Aldermaston Businesses- Cricket Bats

The businesses’ current proprietor is John Surridge. His grandfather, Percy Stuart Surridge, purchased the farm when the whole Aldermaston estate was sold in 1939, calculating that the willow trees alone were worth more than the asking price.  Somewhat later, a family member who worked for bat-makers Lilywhite Frowd felt that he could make a better bat and started the business of Stuart Surridge, firstly in Westmorland Street in London but subsequently moved to Essex.

The cutting business started in the 1960’s and when Surridge’s business was sold in around 2000 the saws were brought down to Aldermaston.  The clefts are now sold around the world, especially to India, for finishing.

For Surridge’s website, see

https://www.surridgewillow.co.uk/

 

 

This display of crafting a traditional cricket bat and its handle can be admired in the Hinds head.
A batch of carefully- selected willow trees arrives. Many come from the grounds of The Old Mill, less than a mile away. Each tree can make around 40 bats.
Peter Oldridge
The willow trees have been cut onto 70cm "rounds", each of which can yield 10-12 bats
Peter Oldridges
A willow "round" is marked out for splitting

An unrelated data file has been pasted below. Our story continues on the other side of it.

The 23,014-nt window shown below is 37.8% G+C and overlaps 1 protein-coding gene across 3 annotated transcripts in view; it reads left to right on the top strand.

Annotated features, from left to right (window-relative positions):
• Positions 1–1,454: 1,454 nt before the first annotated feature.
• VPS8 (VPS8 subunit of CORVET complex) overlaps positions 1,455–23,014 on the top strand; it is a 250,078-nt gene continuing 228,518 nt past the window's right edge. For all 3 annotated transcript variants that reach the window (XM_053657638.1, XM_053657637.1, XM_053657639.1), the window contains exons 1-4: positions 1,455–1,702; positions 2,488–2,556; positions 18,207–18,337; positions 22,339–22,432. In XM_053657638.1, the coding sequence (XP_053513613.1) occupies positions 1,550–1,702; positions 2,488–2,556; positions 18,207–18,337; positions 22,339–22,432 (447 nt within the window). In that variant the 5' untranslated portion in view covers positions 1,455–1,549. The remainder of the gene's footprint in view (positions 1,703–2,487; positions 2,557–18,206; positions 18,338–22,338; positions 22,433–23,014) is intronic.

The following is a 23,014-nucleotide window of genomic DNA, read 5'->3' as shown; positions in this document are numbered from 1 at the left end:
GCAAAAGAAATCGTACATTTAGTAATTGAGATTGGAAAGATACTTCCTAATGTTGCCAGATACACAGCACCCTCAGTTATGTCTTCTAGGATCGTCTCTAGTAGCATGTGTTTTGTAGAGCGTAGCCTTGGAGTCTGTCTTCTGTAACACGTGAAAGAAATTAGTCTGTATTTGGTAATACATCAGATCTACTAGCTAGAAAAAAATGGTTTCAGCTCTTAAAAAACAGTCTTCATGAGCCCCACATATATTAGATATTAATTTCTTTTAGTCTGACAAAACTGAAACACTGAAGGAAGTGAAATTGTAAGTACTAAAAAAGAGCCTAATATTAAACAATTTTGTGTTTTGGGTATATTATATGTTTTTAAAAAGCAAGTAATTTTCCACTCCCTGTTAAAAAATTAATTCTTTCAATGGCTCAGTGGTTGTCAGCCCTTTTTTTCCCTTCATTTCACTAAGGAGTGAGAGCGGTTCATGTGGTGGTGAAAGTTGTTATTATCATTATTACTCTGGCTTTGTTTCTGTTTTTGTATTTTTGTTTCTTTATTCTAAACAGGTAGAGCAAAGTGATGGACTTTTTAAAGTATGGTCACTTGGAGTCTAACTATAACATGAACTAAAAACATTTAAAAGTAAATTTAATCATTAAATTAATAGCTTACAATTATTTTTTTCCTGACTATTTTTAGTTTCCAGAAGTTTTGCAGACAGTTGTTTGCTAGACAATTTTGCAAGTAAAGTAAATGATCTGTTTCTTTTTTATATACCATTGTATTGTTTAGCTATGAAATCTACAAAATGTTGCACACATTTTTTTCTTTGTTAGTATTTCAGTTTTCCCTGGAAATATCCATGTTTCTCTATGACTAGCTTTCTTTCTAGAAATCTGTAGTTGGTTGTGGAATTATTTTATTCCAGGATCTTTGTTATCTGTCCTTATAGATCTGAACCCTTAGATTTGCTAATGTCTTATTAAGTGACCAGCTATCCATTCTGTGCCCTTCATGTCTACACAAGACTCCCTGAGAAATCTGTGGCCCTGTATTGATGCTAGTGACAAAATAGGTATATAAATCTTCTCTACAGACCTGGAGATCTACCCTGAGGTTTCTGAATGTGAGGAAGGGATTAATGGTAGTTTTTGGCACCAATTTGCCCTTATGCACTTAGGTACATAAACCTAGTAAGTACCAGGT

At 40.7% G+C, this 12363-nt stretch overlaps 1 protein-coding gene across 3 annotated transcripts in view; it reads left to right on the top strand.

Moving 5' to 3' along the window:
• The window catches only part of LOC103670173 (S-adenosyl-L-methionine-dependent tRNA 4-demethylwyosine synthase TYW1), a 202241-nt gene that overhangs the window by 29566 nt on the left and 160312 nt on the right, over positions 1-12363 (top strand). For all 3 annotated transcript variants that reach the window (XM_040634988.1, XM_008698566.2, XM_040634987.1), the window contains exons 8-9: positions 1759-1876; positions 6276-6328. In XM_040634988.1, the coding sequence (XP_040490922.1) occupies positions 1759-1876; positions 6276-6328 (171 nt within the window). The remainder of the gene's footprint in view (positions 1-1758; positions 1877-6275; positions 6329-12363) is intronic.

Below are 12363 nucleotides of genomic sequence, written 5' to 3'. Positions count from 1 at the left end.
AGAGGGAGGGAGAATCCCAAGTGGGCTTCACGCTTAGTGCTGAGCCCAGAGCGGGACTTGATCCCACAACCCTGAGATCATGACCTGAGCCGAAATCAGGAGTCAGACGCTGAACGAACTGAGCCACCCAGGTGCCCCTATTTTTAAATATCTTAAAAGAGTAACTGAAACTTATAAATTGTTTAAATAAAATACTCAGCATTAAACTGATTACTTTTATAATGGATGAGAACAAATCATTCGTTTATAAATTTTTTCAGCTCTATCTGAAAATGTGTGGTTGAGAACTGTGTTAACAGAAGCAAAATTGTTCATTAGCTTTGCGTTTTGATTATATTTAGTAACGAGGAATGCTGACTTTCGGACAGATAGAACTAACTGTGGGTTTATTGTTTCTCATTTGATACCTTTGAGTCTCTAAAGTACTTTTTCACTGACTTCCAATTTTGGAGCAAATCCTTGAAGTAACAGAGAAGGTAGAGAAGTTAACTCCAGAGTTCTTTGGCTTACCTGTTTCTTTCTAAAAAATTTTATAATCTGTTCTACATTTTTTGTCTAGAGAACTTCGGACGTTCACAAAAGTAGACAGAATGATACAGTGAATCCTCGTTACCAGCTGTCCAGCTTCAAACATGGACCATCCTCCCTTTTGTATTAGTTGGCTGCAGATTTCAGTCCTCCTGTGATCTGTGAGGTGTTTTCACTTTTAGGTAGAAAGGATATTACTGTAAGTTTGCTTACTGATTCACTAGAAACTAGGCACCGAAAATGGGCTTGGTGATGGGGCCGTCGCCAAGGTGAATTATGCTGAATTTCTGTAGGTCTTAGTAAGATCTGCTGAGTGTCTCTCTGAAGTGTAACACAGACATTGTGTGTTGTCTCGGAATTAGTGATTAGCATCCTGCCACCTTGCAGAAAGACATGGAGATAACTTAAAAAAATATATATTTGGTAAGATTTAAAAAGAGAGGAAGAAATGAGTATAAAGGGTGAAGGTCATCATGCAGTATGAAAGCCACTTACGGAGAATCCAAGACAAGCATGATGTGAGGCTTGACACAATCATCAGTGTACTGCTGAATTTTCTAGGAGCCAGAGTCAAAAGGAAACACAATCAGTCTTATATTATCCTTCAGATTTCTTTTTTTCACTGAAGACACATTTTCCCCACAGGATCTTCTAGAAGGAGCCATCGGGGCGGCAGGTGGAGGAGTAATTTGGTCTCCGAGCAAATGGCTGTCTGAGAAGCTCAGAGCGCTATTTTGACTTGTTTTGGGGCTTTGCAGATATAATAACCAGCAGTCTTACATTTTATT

In this historic photograph, David Luker and Martin Cooper split a "round" in the traditional way. The same kind of mallet can be seen in the next photo.
Willow "Splits" for cricket bats in the foreground. The sawn shaped "Clefts" in the background are stacked to dry and season.
After the Round is split, Phil runs the split through the saw for the first time.
Peter Oldridge
Phil runs the split through for the last time to produce the cleft
Peter Oldridge
After sawing and rough hewing, the willow is shaped before going into the kiln to dry.
Peter Oldridge
One of the drying Kilns in action- the Clefts are dried to around 12% in these kilns.
Peter Oldridge
Leading cricketer Graham Gooch pictured during a visit to the Aldermaston sawmill to inspect his new bat.

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